Armor Piercing Cannonball from a 16th Century Warship

(Photo: Bob Cywinski/University of Huddersfield)

The Mary Rose was a large warship in the navy of Henry VIII, King of England. She was built from 1509-1510. She was an engineering marvel and may have been the first warship to be constructed with a purpose-built gun deck. The ship fell over in Portsmouth harbor in 1545 in battle against a French invasion fleet. She sank beneath the surface quickly, taking almost her entire compliment of 600-700 men with it.

In 1971, marine archaeologists found the Mary Rose. For a 400-year old shipwreck, she was in excellent condition. At great expense, they raised the ship. She and the artifacts found inside were put on display at a dedicated museum.

Recently, archaeologists found something else noteworthy from the wreck. Some of the lead cannonballs have iron cores. They suspect that these balls were armor piercing rounds designed to poke deep holes in enemy ships. This possibility fascinates them because it was previously thought that armor piercing rounds were not developed until the late 1800s. The Telegraph explains:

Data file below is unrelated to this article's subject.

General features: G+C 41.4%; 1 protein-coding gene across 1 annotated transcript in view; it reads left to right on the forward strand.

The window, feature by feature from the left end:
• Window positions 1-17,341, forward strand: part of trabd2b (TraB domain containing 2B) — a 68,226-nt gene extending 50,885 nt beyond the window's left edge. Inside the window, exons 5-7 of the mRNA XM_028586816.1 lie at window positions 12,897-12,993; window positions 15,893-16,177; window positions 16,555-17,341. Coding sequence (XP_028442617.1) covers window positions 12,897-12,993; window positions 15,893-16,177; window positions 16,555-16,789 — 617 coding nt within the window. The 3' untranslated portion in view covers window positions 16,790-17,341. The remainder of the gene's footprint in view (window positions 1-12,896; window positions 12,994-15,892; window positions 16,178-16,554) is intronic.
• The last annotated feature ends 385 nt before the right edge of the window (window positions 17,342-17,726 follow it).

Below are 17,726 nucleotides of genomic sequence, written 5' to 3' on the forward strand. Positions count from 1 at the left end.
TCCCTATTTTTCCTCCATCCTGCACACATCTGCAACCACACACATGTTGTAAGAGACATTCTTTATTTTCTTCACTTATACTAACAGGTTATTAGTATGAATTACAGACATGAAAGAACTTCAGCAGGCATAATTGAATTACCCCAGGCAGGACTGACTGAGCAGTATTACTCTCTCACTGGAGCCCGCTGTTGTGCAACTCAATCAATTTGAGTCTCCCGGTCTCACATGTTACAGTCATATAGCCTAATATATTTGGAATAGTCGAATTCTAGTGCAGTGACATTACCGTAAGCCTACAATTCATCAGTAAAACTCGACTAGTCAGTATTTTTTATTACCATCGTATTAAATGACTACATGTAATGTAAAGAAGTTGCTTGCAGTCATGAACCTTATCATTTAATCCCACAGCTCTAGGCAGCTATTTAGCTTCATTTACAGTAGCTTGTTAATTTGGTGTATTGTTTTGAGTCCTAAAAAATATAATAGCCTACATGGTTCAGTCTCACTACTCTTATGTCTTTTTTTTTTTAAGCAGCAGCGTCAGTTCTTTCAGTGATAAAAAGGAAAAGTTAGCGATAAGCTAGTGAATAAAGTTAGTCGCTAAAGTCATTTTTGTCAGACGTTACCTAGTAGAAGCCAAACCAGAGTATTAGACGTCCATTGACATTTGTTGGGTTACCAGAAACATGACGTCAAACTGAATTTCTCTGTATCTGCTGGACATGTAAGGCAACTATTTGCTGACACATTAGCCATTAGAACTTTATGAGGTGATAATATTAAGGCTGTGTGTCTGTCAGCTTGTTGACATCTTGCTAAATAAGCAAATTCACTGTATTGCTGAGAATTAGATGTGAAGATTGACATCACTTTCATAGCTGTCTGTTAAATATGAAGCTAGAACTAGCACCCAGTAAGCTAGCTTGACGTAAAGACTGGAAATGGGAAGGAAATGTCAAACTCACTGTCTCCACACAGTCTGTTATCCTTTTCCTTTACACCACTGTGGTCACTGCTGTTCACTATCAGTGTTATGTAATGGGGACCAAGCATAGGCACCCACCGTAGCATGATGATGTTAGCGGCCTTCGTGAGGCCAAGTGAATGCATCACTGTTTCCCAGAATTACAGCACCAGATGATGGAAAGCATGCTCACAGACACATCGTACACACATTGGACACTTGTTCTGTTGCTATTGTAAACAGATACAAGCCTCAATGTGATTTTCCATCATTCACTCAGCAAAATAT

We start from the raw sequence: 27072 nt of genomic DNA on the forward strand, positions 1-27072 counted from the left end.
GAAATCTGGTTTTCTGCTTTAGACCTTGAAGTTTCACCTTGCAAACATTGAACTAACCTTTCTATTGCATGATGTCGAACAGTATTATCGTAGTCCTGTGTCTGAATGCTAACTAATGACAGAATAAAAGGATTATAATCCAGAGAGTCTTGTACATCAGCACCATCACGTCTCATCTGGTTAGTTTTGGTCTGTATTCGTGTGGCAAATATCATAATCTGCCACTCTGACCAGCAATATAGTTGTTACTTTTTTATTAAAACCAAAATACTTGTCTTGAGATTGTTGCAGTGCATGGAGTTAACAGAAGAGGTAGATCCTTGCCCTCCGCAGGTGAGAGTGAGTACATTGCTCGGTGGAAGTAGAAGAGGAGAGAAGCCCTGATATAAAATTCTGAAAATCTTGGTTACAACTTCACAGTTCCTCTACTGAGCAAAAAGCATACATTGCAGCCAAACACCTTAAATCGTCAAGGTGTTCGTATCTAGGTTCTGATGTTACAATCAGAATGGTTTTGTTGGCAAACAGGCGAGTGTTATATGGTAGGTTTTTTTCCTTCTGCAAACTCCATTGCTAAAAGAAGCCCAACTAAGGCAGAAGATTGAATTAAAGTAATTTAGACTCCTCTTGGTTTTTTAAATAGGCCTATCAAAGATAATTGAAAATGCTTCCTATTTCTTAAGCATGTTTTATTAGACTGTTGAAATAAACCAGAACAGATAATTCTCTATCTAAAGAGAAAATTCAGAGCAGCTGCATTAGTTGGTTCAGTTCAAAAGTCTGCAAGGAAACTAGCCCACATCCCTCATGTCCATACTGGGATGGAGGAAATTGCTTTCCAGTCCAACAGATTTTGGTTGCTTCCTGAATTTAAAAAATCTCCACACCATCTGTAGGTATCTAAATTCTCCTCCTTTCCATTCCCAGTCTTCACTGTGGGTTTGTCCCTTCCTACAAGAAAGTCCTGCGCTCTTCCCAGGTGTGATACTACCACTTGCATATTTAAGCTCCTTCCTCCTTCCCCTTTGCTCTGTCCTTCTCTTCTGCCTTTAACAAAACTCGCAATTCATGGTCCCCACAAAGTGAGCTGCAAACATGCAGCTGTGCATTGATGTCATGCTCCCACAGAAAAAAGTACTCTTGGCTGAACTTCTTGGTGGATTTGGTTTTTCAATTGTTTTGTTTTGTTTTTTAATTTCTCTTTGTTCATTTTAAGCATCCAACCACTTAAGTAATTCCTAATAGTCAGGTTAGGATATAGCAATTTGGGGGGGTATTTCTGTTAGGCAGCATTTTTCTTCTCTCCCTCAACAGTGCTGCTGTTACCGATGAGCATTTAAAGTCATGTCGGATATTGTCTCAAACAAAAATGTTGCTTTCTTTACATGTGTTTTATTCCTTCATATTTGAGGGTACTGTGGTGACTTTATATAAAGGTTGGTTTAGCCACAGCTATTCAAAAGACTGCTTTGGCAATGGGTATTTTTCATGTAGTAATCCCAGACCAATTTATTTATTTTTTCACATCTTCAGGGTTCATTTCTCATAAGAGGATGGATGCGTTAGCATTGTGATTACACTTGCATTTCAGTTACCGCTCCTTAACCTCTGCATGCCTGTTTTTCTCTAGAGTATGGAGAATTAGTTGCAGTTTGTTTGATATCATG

The cannonballs would have worked much like a modern-day armour-piercing round — the soft outer material, in this case lead, would have deformed on impact, throwing the hard iron core through the armour plating.

The trust hopes to conduct tests at the The Royal Armouries to try to better understand the damage they would have inflicted. […]

Professor Susan Kilcoyne, a physicist at the University of Huddersfield, discovered the iron cores using high powered equipment that fired neutrons at the cannonballs, allowing her to see through the lead, which is impenetrable to X-rays.

She now hopes to use similar techniques to examine whether the iron inside the cannonballs has been cast or was worked by blacksmiths to harden it.

This should help to reveal whether the iron was used purely to lower costs or had deliberately hardened to increase the amount of damage that could be inflicted.


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